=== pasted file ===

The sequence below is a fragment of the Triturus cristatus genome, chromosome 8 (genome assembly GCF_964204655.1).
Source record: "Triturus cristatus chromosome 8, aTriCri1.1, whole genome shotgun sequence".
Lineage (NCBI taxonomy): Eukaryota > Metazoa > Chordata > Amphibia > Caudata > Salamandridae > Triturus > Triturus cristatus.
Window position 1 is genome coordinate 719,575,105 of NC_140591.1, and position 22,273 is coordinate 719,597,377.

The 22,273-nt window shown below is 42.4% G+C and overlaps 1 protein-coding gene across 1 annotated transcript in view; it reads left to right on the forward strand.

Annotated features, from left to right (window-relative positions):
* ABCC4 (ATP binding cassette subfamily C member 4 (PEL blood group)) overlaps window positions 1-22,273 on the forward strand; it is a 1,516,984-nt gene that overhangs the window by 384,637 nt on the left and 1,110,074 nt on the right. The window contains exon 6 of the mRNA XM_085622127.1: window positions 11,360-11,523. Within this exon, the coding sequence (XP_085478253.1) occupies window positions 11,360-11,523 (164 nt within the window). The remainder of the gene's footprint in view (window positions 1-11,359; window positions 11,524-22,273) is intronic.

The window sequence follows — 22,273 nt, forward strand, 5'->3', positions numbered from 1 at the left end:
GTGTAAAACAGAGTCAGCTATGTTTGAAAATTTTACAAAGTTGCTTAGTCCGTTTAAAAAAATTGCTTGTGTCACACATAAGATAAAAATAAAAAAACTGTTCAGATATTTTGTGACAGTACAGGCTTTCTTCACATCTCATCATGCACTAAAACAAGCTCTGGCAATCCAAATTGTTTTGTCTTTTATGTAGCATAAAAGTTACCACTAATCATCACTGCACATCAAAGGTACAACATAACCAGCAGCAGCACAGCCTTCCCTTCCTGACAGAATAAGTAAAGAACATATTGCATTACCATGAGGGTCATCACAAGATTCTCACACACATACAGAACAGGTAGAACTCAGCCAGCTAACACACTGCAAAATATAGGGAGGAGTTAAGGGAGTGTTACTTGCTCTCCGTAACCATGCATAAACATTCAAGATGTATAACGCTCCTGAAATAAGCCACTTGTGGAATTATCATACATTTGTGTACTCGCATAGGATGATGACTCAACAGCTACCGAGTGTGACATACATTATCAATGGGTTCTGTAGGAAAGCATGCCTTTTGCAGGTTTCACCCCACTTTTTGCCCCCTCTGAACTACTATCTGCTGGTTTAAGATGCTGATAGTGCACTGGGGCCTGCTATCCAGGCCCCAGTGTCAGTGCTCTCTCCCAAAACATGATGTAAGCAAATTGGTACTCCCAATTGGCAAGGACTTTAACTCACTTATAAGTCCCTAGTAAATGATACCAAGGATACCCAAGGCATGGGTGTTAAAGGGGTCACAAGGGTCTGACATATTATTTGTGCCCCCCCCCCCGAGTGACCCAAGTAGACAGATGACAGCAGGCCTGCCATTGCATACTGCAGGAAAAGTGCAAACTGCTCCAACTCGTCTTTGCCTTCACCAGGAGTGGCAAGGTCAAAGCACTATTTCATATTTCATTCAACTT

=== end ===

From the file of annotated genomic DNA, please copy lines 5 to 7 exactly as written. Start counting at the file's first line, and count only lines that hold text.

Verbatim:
The 22,273-nt window shown below is 42.4% G+C and overlaps 1 protein-coding gene across 1 annotated transcript in view; it reads left to right on the forward strand.

Annotated features, from left to right (window-relative positions):
* ABCC4 (ATP binding cassette subfamily C member 4 (PEL blood group)) overlaps window positions 1-22,273 on the forward strand; it is a 1,516,984-nt gene that overhangs the window by 384,637 nt on the left and 1,110,074 nt on the right. The window contains exon 6 of the mRNA XM_085622127.1: window positions 11,360-11,523. Within this exon, the coding sequence (XP_085478253.1) occupies window positions 11,360-11,523 (164 nt within the window). The remainder of the gene's footprint in view (window positions 1-11,359; window positions 11,524-22,273) is intronic.